The only way, in my opinion, to keep this crap from happening is to find a way to only let real managers (ie, not people promoted to manager so that they can be paid a crap salaried wage while working too many hours) have access to the secured merchandise, and to tie their salaries to the sales and inventory results of the secured merchandise. If the store's inventory gets too out-of-whack, the managers get penalized. Technically they could let non-managers in to these spaces, but if their salaries are based on such numbers they'd be much less inclined to let anyone whose salary isn't based on those numbers in to the area.

        • Hahaha was that CompUSA Skokie #177? That sounds really, really familiar. Or maybe it was just an epidemic cause that exact situation played out there too.
        • Ya know, I hate to say this, but at least they were only stealing from the stores. i used to work in a little shop down the street from a Best buy and we were always swamped taking care of the PCs Worst buy "fixed". it was bad enough when we would get floppies put in upside down, hard drives literally beat into the cage because some clueless GS worker didn't know how to release the latch, but i don't know how many time i had to tell folks the reason their PC was slow, or their new graphics card was running like shit was because somebody at Worst Buy palmed it and gave them some shit out of the back if they didn't just rip it straight from the hinges like they'd do with RAM. That was how I met my last GF, I had to tell her the reason her PC was slow after she took it in to get cleaned was because while her PC was supposed to have 1Gb of RAM someone had helped themselves and left her a 256Mb stick in its place.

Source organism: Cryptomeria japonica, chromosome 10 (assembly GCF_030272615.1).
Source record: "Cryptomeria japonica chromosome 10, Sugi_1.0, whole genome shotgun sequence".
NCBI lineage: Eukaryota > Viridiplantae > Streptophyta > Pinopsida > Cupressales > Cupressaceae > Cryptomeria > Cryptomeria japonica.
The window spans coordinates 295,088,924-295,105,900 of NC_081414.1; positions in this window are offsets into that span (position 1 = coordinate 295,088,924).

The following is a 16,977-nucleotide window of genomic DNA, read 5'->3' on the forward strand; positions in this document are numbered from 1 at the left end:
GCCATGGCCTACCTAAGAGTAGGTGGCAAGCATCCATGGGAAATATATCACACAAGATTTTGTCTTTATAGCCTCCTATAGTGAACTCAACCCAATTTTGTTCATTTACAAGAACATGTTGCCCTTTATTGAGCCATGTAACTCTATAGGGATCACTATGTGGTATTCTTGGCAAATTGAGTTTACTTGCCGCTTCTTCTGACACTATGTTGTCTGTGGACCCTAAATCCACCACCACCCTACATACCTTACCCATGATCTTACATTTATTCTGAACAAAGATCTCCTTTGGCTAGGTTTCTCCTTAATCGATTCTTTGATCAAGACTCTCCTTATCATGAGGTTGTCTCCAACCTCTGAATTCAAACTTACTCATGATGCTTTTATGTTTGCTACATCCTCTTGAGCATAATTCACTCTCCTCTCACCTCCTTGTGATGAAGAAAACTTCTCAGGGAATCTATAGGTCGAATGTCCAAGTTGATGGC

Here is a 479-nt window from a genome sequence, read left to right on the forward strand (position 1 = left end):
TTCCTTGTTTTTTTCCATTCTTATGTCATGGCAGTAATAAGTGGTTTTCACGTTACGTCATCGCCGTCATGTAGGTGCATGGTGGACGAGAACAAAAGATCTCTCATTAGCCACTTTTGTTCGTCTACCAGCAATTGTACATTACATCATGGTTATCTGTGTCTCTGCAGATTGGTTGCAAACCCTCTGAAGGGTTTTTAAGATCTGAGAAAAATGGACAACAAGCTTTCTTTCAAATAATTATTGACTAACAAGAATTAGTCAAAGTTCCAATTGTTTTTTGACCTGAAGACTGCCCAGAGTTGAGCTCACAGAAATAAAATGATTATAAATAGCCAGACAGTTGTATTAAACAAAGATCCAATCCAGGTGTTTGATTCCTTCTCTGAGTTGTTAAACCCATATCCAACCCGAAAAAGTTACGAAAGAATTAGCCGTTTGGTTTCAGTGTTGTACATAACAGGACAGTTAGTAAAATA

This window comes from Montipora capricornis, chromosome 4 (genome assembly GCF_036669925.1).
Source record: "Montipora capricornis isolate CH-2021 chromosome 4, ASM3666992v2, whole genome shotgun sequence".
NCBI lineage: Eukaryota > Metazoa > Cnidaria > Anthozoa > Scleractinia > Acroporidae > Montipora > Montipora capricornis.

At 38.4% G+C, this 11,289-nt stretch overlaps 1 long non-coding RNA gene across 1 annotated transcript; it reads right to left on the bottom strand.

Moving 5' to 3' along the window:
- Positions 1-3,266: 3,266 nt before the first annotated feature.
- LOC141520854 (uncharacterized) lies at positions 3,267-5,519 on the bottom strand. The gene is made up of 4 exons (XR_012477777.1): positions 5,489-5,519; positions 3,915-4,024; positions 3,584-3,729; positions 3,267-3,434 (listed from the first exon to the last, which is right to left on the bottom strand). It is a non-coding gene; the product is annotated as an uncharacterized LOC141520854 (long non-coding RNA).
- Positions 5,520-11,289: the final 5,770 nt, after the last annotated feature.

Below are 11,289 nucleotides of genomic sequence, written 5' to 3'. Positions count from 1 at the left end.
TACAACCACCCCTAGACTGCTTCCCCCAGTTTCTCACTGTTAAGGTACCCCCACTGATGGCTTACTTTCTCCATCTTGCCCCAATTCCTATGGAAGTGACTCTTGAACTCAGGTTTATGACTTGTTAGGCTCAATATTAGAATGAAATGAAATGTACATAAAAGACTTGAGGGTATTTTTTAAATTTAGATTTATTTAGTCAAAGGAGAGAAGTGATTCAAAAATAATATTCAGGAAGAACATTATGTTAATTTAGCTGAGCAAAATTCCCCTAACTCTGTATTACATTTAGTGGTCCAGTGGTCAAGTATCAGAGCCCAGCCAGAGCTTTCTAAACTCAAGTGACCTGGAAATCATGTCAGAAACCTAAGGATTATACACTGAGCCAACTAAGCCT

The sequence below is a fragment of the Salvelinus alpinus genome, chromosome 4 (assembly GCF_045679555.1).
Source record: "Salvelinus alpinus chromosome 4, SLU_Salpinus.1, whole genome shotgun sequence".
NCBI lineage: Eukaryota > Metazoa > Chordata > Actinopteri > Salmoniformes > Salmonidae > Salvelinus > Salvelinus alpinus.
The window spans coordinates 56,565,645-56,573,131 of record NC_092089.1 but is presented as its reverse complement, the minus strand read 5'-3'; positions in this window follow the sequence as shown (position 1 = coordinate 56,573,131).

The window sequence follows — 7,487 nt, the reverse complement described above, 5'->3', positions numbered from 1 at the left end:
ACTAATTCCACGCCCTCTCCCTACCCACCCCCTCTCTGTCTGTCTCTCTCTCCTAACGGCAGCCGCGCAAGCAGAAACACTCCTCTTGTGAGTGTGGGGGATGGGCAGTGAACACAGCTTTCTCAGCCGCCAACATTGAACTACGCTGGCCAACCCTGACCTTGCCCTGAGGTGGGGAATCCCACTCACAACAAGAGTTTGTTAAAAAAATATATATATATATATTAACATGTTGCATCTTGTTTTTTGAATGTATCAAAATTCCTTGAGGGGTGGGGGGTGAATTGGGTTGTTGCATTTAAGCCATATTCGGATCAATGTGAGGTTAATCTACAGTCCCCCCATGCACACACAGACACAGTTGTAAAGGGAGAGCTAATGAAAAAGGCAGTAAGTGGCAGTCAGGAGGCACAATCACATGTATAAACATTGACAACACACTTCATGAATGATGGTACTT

The bitch is the guy running that BB had to know something was hinky just from all the complaints he got from folks that would call them right from my counter but he made it clear that unless they had some before and after pics or some other proof he didn't give a crap what they or even the label on the side of the PC said, it wasn't his problem. Frankly I really wasn't surprised when they ended up moving to a new location because 'business was down' in that area. No shit, ripping off your customers can have that effect or so I hear.